Christian Richardt1    James Tompkin2    Jordan Halsey3    Aaron Hertzmann4    Jonathan Starck5    Oliver Wang4

1 University of Bath       2 Brown University       3 VR Playhouse       4 Adobe Research       5 Foundry

SIGGRAPH 2017 Course

Thursday 3 August 2017, 9:00–12:15, Los Angeles Convention Center, Room 403AB

Video for VR – Teaser image


Video can capture the dynamic appearance of the real world in a way no other technology does; virtual reality technology, on the other hand, enables the display of dynamic visual content with unparalleled realism and immersion. The fusion of these two technologies—video for virtual reality (VR)—promises to enable many exciting photo-realistic experiences.

Over half a day, this course will provide an overview of three aspects of this exciting medium: the technical foundations, current systems in practice, and the potential for future systems of VR video.

In the first section, we will explore the geometric and optical problems underpinning VR video. Then, we will introduce both 360 degree video and stereoscopic video, including how 360 video is captured, analyzed, and stitched, including the mathematics behind how stereo 360 video can be captured.

This background material provides the prerequisites for understanding current systems in use. In the middle hour of the course, we explain how state-of-the-art stereo 360 video is produced from camera systems and computational processing. Then, we will consider the art of storytelling in VR, and how new tools for editing VR video can aid in the craft of this art production. Finally, this section provides an industry perspective covering current production and post-production choices and practice, including CG integration.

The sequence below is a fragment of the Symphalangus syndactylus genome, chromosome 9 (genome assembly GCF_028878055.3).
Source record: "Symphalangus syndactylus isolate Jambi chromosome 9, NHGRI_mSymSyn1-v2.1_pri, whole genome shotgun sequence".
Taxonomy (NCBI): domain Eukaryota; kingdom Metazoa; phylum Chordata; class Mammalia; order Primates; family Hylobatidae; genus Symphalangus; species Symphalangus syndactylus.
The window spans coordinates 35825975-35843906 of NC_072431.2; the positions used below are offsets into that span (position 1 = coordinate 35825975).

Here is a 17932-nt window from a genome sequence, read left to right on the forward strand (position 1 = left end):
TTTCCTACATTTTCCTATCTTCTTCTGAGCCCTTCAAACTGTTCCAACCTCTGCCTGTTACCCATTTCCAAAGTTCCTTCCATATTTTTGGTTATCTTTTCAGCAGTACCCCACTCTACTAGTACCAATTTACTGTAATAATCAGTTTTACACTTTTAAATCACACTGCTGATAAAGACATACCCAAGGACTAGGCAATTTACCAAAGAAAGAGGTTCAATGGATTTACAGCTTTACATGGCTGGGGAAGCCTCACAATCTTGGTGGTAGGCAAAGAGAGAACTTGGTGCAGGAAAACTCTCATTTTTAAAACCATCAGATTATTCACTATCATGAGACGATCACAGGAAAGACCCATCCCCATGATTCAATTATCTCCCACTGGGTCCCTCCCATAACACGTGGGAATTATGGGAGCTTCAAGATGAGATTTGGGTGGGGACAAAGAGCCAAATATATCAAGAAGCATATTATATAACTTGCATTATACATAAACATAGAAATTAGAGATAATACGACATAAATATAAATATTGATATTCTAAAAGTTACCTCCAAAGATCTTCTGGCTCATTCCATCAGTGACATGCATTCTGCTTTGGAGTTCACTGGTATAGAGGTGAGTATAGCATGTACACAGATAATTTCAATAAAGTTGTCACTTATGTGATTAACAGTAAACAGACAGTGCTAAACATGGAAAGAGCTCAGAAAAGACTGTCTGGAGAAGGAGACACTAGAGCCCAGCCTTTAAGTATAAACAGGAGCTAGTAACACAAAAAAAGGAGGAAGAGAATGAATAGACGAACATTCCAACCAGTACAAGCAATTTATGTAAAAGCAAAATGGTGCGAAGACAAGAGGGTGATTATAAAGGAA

The final part of our course focuses on the next generation of video for VR, where we move to 6 degrees-of-freedom (6DoF) experiences. We introduce the basics and challenges behind light field cameras, processing and displays, and see how they can enable 6DoF experiences. This will be followed by another industry perspective on how light field camera arrays have been used to create cutting-edge experiences integrating volumetric live-action elements. To conclude the course, we will see how far we still must go toward the ideal system, in hopes of inspiring the attendees to push the boundary farther to reach it.

We hope this course is useful to a broad audience—at SIGGRAPH and beyond—as we cover the academic, artistic, and production sides of VR video.

Course Schedule

Time Topic Final slides
9:00 Welcome and Introduction
James Tompkin, Brown University
PDF (3 MB),
PPTX (142 MB)
9:15 Introduction to 360° Video
Oliver Wang, Adobe Research
PDF (8 MB),
PDF (69 MB)
9:35 Stereoscopic 3D Videos and Panoramas
Christian Richardt, University of Bath
PDF (4 MB),
PPTX (88 MB)
9:55 Q&A followed by a short break
all presenters
10:10 Virtual Reality Video: Storytelling and Tools
Aaron Hertzmann, Adobe Research
PDF (5 MB)
10:30 Industry Perspective: 360 Video Cameras in Production
Jonathan Starck, Foundry
PDF (4 MB),
PDF (53 MB)
10:50 Industry Perspective: Post-production for 360 Video
Jonathan Starck, Foundry
PDF (3 MB),
PDF (14 MB)
11:10 Q&A followed by a short break
all presenters
11:25 Light Field Video Basics and Challenges
James Tompkin, Brown University
PDF (4 MB),
PPTX (98 MB)
11:45 Industry Perspective: Light Field Production and Post Production
Jordan Halsey, VR Playhouse
PDF (8 MB),
12:05 Summary and Outlook
James Tompkin, Brown University
PDF (2 MB),



  author    = {Christian Richardt and
               James Tompkin and
               Jordan Halsey and
               Aaron Hertzmann and
               Jonathan Starck and
               Oliver Wang},
  title     = {Video for Virtual Reality},
  booktitle = {SIGGRAPH Courses},
  year      = {2017},
  doi       = {10.1145/3084873.3084894},
  url       = {},